action group will meet bi-monthly with a consultant who can help
facilitate discussion.
Action
This principle focuses on how to synthesize the research information
into manageable action steps, as well as how to promote findings from
the research (Paul, Whitman, & Milledge, 2007, p. 7).
One way to promote findings from the research could include holding a
staff meeting at the school to share findings. This meeting could also
be replicated with the community during a local Advisory
Neighborhood Commission meeting with local government officials. It
is important to present findings in a clear, concise way so it may be
necessary to hire a graphic designer who can help create tables and
graphs to present to the public.
Emotions and Well-Being
This principal ensures that the investigator creates a safe space for
participants in which individuals have sufficient security to speak and
interact (Cruz Velasco, 2013). To create this safe space, the cultural
context must be recognized as an asset. For the garden project, for
example, what aspects of the African American culture can be
harnessed to create a richer, more meaningful dialogue? As
investigator, I must recognize that my role is not to improve the
community but to join the community voice and allow them to be
heard more clearly than in the past (Cruz Vealsco, p. 2013).

Action Goals

1. Create a Green Team to teach student body about composting the students identified several places in the garden where they
feel unsafe. The first was around the compost bin. This is a twobin system made from wood and wire mesh. After probing a bit
more, I realized that students felt unsafe because they do not
know what the bin is used for. So without the context, it does
look a bit scary. One way we can alleviate this fear is to hold
several trainings about how to use the bin. This could even turn
into a school-wide initiative. Students who go through the
training, for example, could form a green team to educate their
peers and/or collect food scraps from the cafeteria.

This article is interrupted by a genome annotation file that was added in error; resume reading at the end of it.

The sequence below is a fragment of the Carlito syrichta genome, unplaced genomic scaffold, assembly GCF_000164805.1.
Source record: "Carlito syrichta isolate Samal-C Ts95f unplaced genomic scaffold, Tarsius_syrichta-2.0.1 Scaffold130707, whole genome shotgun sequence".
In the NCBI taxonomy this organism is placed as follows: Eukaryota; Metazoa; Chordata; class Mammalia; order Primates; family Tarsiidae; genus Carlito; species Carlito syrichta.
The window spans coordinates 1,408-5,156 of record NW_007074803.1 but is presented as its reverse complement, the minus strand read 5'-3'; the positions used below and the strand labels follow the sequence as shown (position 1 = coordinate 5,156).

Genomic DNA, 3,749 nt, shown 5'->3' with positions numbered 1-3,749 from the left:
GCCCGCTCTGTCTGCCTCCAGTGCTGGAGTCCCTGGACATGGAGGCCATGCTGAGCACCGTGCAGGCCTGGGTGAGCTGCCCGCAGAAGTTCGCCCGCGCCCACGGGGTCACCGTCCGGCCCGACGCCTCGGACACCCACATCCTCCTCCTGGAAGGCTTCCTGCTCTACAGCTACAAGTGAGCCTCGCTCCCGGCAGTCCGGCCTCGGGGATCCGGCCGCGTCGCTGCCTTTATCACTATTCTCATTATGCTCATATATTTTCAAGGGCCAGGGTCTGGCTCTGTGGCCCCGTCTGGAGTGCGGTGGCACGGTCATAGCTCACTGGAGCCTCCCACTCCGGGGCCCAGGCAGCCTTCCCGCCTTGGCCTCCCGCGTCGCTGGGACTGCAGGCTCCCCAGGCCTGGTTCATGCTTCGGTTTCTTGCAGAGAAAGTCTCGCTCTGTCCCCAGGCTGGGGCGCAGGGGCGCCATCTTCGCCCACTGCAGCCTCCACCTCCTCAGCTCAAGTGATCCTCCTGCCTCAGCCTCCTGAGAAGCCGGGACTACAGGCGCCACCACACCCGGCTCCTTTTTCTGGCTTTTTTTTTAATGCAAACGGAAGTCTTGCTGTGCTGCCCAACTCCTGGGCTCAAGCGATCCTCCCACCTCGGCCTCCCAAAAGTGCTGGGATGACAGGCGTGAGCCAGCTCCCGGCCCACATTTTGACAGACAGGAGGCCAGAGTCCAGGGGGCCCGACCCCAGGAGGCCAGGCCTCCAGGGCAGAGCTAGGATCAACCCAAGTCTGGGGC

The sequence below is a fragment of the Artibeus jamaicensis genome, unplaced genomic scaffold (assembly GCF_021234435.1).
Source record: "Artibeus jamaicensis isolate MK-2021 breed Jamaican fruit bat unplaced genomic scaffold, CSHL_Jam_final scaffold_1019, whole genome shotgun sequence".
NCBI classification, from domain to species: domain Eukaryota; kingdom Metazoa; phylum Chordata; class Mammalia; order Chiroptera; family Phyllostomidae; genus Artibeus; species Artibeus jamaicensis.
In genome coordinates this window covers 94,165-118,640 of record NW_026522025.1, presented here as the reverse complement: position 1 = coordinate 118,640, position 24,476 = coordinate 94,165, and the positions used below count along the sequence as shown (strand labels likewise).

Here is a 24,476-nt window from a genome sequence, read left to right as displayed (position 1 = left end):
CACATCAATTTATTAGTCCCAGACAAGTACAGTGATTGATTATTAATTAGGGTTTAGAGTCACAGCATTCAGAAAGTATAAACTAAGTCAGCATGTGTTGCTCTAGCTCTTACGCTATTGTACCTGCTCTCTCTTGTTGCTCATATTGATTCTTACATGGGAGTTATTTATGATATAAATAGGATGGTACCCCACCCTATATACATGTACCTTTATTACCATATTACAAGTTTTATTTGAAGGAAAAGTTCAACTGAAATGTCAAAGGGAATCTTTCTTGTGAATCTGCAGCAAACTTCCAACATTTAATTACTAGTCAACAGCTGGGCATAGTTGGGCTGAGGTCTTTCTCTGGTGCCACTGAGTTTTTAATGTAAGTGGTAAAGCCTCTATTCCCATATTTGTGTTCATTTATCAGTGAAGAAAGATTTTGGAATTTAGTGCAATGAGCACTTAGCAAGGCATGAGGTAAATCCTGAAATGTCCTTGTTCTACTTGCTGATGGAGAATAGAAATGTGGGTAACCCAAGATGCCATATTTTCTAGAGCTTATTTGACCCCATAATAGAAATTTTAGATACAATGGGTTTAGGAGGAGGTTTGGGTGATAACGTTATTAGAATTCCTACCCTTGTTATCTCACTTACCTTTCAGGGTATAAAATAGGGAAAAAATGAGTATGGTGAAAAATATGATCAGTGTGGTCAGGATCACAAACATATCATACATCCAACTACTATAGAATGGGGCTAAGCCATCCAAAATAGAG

a. Hold an informational meeting about a new green team
involving students and staff
b. Identify students and staff who are interested in learning
more about composting
c. Hold weekly trainings involving the compost bin
d. Green team will start to collect food scraps from cafeteria
and educate their peers about what can and cannot be
composted
e. Green team will create more informational signage to put
around the compost bin
f. Green team can also create a composting manual for
further information
2. Create Garden Schedule students also expressed concern that
the garden does not have a lock. This means that anyone can
walk into the space at any time. The gate is not monitored. To
address this concern, we can create a garden schedule with set
open times in the space. At other times, the garden will be
locked.
a. Design a community survey to gauge interest in the garden
space
b. Create a weekly garden schedule with daily open times for
community members to explore the space
c. Buy a lock for the garden and designate someone to lock
and unlock the space each day
d. Gather a team of students who can give guided tours of
the space during these open times to familiarize
newcomers to the garden, build community connections,
and give students a sense of autonomy
3. Build Steps in Hillside one area of the garden is a very steep hill
that leads up to a flat space with some beautiful plum trees. The
hill is quite steep and hard to climb. Students explained that
they are afraid they will fall down the hill. One way to manage
this area is to create steps leading up to plum trees.
a. Identify parents and community members with building
experience

b. Approach businesses for in-kind donations


c. Hold a meeting to plan the future build, identifying
materials and prep work necessary to build the hillside
steps
d. Plan a community build day for students, teachers, and
neighbors to come help build the steps
4. Create Monthly Parent Nights in the Garden students in the
afterschool garden club expressed that they feel more safe in the
garden when their family is present. To tackle this issue, we can
design a monthly parent night in the garden. This may help
parents feel more ownership of the space and can contribute to
the sustainability of the garden program.
a. With students, make invitations for parents to invite them
to the parent night
b. Approach a local chef and invite him or her to do a cooking
demo in the garden
c. Help students plan an activity for their parents, like a play
or song
5. Plant Trees in the Garden to Create More Shady Areas the
teacher who participated in the mapping activity explained that
she feels uncomfortable taking her students out to the garden
because there is no shade. To address this issue, we can plant
shade trees.
a. Consult with Casey Trees, a local organization that plants
native trees across the city
b. Do a walk-through of the space to identify the best areas to
plant
c. Plan a tree-planting day with the community
d. As the trees grow, buy umbrellas to install with cement to
cast temporary shade

Conclusion
This research will help me with my final project because both are
garden-related. It was a good reminder that community projects are
more successful when the community is actually involved and driving
the change. Working with the girls in the afterschool garden club to
map the garden according to where they feel safe and unsafe was a
challenging task. I think if I had more time, I could have introduced the
activity better and created a more conducive environment to think
about change. I hope to use this activity in Colombia as well as I begin
to design and implement a peacebuilding project that uses art and
gardening to facilitate dialog.